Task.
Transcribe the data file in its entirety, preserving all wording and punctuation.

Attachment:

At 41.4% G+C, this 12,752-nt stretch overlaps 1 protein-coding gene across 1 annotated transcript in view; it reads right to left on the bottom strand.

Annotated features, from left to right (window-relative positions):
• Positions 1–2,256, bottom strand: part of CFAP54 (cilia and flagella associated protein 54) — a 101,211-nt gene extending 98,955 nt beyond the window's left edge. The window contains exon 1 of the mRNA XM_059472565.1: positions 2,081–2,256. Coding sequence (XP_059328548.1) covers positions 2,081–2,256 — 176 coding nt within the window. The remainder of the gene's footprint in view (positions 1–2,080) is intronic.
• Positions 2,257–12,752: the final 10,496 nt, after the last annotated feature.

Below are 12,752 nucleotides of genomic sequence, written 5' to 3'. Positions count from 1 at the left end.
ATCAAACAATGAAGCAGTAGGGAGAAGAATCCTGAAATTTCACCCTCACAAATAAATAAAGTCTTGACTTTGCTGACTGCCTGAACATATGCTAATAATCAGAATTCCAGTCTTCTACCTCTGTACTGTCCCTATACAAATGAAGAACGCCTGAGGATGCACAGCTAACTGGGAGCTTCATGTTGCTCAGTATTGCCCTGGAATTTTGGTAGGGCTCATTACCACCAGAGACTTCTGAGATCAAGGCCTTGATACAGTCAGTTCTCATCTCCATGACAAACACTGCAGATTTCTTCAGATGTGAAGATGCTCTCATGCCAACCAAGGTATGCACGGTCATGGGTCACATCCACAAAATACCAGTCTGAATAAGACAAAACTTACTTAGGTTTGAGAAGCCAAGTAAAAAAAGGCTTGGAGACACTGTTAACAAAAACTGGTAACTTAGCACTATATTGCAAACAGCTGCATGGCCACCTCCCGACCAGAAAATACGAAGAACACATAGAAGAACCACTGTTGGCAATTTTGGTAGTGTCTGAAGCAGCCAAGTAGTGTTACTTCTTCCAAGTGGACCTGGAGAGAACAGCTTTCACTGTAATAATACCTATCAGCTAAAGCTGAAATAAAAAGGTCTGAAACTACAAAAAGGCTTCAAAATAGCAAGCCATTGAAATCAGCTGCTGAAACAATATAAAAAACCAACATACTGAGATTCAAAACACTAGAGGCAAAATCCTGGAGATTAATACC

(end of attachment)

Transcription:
At 41.4% G+C, this 12,752-nt stretch overlaps 1 protein-coding gene across 1 annotated transcript in view; it reads right to left on the bottom strand.

Annotated features, from left to right (window-relative positions):
• Positions 1–2,256, bottom strand: part of CFAP54 (cilia and flagella associated protein 54) — a 101,211-nt gene extending 98,955 nt beyond the window's left edge. The window contains exon 1 of the mRNA XM_059472565.1: positions 2,081–2,256. Coding sequence (XP_059328548.1) covers positions 2,081–2,256 — 176 coding nt within the window. The remainder of the gene's footprint in view (positions 1–2,080) is intronic.
• Positions 2,257–12,752: the final 10,496 nt, after the last annotated feature.

Below are 12,752 nucleotides of genomic sequence, written 5' to 3'. Positions count from 1 at the left end.
ATCAAACAATGAAGCAGTAGGGAGAAGAATCCTGAAATTTCACCCTCACAAATAAATAAAGTCTTGACTTTGCTGACTGCCTGAACATATGCTAATAATCAGAATTCCAGTCTTCTACCTCTGTACTGTCCCTATACAAATGAAGAACGCCTGAGGATGCACAGCTAACTGGGAGCTTCATGTTGCTCAGTATTGCCCTGGAATTTTGGTAGGGCTCATTACCACCAGAGACTTCTGAGATCAAGGCCTTGATACAGTCAGTTCTCATCTCCATGACAAACACTGCAGATTTCTTCAGATGTGAAGATGCTCTCATGCCAACCAAGGTATGCACGGTCATGGGTCACATCCACAAAATACCAGTCTGAATAAGACAAAACTTACTTAGGTTTGAGAAGCCAAGTAAAAAAAGGCTTGGAGACACTGTTAACAAAAACTGGTAACTTAGCACTATATTGCAAACAGCTGCATGGCCACCTCCCGACCAGAAAATACGAAGAACACATAGAAGAACCACTGTTGGCAATTTTGGTAGTGTCTGAAGCAGCCAAGTAGTGTTACTTCTTCCAAGTGGACCTGGAGAGAACAGCTTTCACTGTAATAATACCTATCAGCTAAAGCTGAAATAAAAAGGTCTGAAACTACAAAAAGGCTTCAAAATAGCAAGCCATTGAAATCAGCTGCTGAAACAATATAAAAAACCAACATACTGAGATTCAAAACACTAGAGGCAAAATCCTGGAGATTAATACC